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From petrol to pesco: ISIS turns to 'non-traditional' terror funding

Islamic State earns millions of dollars a month running car dealerships and fish farms in Iraq, making up for lower oil income after its battlefield losses, Iraqi judicial authorities said on Thursday.
Security experts once estimated the ultra-radical Islamist group's annual income at $2.9 billion, much of it coming from oil and gas installations in Iraq and Syria. The US-led coalition has targeted Islamic State's financial infrastructure, using air strikes to reduce its ability to extract, refine and transport oil and so forcing fighters to reportedly take significant pay cuts.
Yet the militants, who seized a third of Iraq's territory and declared a caliphate in 2014, seem to be adapting again to this latest set of constraints, in some cases reviving previous profit-turning ventures like farming.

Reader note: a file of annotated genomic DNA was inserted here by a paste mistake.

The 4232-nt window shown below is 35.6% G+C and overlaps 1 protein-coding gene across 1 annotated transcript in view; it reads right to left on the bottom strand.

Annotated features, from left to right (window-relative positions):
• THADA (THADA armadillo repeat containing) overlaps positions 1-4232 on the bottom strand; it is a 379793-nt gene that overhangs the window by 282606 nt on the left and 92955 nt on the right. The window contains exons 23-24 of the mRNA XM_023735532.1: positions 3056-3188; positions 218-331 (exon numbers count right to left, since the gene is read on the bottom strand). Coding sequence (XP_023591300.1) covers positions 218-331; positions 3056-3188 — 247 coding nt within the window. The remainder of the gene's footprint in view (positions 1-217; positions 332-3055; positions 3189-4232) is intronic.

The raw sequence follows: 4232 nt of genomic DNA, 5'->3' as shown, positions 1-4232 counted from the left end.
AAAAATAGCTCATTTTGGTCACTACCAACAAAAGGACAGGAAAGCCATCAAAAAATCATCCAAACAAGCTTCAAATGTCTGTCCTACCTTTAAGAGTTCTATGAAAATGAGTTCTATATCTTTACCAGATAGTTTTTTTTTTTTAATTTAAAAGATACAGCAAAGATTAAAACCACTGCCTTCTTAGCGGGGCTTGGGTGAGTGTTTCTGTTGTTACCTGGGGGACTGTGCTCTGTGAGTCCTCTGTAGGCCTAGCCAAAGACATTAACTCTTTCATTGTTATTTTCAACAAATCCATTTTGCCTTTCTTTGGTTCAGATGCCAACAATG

"The terrorists' current financing mechanism has changed from what it was before the announcement of the caliphate nearly two years ago," a report by Iraq's central court of investigation said, quoting Judge Jabbar Abid al-Huchaimi.
"After the armed forces took control of several oil fields Daesh was using to finance its operations, the organization devised non-traditional ways of paying its fighters and financing its activities," the report added, using an Arabic acronym for Islamic State.
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